Listening to neural whisper: Non-invasive EEG/MEG recordings of human cerebral population spikes
The detectability of neuronal fast (1 ms) action potentials ('spikes') defines a striking contrast between invasive (microscopic) and noninvasive (macroscopic) EEG: While noninvasive records reflect summed postsynaptic potentials (representing neuronal input), invasive microelectrodes reveal also the very output of neural computation – spikes. This micro/macro gap has been narrowed recently based on high-frequency EEG/MEG: This lecture will (i) address the basic neurophysics distinguishing slow from fast neuronal activities, (ii) elaborate on high-frequency (hf > 600 Hz) somatosensory responses as a key paradigm for noninvasive spike-related recordings, and (iii) report on novel neurotechnology enabling high-resolution scalp mappings of EEG/MEG activities even above 1 kHz which reflect noninvasive correlates of human neocortical population spikes. Critically, when recording conditions provide optimal SNR, event detection of single-trial (unaveraged) hf-bursts becomes feasible, offering a unique perspective to monitor human neocortical population spikes noninvasively.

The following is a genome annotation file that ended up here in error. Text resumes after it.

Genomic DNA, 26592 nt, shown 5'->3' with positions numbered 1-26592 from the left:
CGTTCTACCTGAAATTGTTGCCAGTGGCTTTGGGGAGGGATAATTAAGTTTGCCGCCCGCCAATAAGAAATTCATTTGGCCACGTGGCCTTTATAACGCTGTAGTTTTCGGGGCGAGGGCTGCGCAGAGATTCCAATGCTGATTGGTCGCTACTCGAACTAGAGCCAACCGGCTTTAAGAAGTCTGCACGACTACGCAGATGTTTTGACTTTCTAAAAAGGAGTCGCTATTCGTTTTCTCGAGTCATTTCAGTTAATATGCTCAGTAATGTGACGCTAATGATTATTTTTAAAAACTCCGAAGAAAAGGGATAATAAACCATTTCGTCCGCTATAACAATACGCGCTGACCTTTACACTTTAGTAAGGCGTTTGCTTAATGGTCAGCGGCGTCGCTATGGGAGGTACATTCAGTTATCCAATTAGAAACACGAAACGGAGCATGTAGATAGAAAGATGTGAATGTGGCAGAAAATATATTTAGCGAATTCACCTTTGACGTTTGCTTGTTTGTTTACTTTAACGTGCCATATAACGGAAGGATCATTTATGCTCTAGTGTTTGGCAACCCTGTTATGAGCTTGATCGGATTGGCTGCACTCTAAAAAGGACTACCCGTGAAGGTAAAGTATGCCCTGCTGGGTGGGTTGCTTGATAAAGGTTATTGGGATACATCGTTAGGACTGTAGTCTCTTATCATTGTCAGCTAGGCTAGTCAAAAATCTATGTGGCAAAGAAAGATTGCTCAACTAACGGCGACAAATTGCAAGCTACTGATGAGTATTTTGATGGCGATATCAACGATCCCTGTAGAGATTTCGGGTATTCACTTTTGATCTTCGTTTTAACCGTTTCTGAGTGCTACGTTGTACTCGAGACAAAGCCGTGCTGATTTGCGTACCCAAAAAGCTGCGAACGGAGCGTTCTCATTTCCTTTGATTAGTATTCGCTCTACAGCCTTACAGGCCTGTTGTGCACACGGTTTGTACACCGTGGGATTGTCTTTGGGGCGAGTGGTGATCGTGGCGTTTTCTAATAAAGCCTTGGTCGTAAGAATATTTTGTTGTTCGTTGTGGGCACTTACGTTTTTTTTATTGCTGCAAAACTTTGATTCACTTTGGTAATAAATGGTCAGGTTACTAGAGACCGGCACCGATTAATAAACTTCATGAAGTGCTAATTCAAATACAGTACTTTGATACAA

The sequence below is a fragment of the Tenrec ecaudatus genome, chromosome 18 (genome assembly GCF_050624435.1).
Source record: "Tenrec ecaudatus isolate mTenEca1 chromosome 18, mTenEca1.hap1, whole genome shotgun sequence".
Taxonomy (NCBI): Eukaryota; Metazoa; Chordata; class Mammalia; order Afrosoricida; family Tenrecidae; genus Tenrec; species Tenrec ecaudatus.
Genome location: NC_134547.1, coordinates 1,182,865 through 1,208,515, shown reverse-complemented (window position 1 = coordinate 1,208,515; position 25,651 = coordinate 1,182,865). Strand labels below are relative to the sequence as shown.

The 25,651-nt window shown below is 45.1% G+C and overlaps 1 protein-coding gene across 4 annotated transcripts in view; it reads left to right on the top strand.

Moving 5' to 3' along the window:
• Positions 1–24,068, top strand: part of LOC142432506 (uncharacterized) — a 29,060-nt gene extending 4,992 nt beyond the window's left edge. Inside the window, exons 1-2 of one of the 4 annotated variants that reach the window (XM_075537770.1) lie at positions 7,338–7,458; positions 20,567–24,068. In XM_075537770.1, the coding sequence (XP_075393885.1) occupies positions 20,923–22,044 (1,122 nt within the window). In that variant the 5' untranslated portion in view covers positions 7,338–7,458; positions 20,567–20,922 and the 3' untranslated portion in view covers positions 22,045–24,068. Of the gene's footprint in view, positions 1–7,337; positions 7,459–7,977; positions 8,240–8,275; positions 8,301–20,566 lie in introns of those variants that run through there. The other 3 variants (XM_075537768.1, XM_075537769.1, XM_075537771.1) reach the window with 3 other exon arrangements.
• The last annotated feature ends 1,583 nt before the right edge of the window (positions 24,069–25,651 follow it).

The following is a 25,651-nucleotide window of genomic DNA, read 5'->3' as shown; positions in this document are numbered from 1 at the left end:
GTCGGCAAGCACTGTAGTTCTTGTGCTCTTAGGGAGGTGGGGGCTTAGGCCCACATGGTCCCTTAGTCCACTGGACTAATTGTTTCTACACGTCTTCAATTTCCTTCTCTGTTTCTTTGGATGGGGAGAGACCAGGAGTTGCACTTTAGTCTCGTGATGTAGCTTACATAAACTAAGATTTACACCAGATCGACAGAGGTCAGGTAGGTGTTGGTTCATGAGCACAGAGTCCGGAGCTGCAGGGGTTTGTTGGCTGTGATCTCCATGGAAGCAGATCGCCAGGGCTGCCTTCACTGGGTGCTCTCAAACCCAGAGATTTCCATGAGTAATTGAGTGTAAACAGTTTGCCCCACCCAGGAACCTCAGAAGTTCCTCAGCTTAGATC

Affiliation: Charité Universitätsmedizin Berlin